That a former First Lady with incredible name recognition and actual experience in elective office is being an almost certain non-candidate who has never been elected to anything is hardly surprising. This is all the more true given that foreign policy is hardly going swimmingly at the moment.

That Giuliani and McCain remain the clear frontrunners for the GOP nomination, despite being well out of line with the Republican nominating electorate on cornerstone issues, is interesting but probably not indicative of much other than name recognition. Since the sitting vice president is almost certainly not running, the Republican field is wide open.

I honestly can’t imagine McCain, who has seemed to go out of his way to tweak the party base, winning many primaries. Giuliani’s liberal tendencies may well not matter, thanks to his strong law-and-order image and the cult status he reached after 9/11. Whether that will much matter seven years after the fact, though, is another matter.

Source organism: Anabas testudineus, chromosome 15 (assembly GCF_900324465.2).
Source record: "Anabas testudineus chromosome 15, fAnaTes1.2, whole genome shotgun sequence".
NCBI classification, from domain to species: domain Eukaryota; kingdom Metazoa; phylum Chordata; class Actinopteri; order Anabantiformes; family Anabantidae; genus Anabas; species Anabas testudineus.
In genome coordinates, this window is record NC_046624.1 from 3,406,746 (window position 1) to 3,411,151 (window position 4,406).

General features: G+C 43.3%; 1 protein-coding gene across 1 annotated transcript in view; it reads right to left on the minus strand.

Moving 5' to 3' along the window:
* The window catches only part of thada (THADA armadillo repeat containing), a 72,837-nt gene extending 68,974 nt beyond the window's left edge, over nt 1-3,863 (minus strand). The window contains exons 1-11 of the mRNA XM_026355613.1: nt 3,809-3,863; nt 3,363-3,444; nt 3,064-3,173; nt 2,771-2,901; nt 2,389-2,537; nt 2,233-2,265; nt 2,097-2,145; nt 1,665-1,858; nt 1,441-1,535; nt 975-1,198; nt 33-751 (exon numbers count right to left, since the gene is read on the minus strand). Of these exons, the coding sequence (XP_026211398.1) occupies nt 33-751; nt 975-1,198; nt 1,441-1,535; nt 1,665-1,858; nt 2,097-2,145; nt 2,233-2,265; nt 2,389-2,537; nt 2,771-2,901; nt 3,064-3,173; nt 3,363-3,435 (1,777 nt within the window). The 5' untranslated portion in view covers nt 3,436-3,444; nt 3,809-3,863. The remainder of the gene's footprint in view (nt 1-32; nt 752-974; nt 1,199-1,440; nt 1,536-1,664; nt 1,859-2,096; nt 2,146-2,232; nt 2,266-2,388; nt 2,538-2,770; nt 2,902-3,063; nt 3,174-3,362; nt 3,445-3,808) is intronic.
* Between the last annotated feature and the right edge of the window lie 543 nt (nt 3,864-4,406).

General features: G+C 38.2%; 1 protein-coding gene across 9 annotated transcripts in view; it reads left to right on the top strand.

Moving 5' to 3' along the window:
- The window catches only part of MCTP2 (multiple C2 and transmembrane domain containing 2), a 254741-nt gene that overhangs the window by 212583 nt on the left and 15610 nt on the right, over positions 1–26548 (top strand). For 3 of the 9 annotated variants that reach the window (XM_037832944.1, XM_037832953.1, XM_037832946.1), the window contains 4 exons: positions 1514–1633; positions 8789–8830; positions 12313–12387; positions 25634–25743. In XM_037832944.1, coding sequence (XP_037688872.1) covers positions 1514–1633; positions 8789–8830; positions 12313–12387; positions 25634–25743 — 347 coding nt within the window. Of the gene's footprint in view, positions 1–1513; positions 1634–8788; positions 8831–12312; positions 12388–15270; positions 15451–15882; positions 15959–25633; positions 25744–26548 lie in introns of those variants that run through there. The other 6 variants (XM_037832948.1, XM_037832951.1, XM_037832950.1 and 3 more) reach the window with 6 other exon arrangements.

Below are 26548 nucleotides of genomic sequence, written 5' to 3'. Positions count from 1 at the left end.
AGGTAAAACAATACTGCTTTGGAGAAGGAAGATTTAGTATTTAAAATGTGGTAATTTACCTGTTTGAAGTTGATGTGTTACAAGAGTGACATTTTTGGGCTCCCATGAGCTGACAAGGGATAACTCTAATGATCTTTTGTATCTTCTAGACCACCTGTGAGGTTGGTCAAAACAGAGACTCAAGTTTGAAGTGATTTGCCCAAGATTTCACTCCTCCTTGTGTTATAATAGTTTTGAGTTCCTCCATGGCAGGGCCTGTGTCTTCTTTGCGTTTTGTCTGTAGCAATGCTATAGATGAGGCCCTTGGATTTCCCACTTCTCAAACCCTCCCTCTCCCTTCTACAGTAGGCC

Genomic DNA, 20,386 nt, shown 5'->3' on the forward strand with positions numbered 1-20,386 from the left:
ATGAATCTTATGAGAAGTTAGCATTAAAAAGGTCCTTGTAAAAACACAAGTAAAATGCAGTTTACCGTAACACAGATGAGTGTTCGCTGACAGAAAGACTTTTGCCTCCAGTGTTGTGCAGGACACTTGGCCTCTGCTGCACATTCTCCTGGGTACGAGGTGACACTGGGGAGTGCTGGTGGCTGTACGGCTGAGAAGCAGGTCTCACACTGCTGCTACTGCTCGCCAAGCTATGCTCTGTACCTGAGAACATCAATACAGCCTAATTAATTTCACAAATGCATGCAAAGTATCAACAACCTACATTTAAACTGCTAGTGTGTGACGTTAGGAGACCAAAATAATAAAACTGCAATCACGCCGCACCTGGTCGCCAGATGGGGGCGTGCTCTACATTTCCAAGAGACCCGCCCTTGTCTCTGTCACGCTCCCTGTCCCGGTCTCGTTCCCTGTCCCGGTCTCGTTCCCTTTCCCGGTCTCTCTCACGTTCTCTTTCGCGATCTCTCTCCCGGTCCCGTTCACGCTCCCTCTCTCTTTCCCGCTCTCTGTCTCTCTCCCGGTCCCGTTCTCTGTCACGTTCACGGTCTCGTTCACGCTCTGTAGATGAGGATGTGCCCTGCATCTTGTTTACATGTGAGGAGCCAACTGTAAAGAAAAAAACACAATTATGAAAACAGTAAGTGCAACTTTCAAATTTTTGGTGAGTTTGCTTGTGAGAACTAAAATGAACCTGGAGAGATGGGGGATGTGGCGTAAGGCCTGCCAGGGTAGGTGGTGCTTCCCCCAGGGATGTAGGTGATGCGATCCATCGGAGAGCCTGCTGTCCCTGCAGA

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James Joyner
About James Joyner
James Joyner is a Security Studies professor at Marine Corps University's Command and Staff College and a nonresident senior fellow at the Scowcroft Center for Strategy and Security at the Atlantic Council. He's a former Army officer and Desert Storm vet. Views expressed here are his own. Follow James on Twitter @DrJJoyner.

Comments

  1. Sir Winston says:

    Condi Rice is about as likely as Michael Moore to get the GOP nomination for 2008. She’s a solid supporter of affirmative action quotas based on race– almost nobody in the Republican base would tolerate that. Plus she’s a pro-choice supporter. And tarnished by Iraq. C’mon!